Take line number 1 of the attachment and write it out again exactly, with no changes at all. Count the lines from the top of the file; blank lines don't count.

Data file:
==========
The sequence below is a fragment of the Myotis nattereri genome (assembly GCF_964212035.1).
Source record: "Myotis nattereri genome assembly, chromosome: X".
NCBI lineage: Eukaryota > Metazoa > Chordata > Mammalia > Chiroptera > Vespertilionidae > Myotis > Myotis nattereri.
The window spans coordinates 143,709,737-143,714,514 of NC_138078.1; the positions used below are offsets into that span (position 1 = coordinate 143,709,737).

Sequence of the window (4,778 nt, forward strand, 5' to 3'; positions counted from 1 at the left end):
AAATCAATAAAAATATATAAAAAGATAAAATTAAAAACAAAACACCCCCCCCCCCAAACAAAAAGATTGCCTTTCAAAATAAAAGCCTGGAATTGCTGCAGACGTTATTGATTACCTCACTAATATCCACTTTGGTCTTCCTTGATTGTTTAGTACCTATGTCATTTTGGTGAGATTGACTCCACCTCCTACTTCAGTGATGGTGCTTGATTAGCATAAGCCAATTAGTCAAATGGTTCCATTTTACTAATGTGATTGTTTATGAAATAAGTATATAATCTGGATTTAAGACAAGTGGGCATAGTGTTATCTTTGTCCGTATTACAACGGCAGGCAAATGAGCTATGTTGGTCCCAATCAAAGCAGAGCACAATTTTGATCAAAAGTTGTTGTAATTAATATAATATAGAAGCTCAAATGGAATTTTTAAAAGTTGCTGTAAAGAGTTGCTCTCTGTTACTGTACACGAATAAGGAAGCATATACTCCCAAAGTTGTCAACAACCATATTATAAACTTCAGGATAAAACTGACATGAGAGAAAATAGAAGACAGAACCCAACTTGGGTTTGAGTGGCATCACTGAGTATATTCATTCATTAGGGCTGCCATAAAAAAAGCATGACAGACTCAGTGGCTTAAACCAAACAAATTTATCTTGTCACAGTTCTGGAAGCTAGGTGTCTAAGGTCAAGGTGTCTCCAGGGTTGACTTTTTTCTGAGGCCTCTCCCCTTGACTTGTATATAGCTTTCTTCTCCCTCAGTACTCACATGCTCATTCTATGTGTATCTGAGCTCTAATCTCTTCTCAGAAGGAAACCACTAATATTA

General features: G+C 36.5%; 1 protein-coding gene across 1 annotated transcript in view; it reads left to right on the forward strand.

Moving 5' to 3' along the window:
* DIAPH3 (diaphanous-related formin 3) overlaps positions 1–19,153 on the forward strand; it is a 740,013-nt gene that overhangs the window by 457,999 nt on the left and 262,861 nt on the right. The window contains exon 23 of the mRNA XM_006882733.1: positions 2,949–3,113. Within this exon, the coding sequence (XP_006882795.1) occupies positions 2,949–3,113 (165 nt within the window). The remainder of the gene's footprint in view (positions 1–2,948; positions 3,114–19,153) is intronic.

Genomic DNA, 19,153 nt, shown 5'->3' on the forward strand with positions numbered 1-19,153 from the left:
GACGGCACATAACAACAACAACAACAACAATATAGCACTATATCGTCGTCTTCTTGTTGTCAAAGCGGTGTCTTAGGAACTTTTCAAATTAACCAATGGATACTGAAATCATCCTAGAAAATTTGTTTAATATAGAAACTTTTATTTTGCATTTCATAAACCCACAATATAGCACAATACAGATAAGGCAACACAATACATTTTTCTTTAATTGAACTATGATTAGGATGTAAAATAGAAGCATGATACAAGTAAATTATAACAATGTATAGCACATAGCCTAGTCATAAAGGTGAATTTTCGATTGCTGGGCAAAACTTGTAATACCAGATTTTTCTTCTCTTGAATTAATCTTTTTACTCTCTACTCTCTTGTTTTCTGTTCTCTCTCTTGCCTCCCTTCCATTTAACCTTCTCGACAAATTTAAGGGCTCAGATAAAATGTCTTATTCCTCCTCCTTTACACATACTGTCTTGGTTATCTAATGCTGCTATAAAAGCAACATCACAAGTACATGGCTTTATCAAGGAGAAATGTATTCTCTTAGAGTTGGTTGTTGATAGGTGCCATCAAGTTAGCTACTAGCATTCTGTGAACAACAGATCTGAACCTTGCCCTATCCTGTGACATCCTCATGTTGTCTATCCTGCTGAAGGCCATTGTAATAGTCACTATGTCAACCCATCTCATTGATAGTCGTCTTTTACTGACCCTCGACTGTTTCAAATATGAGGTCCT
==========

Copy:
The sequence below is a fragment of the Myotis nattereri genome (assembly GCF_964212035.1).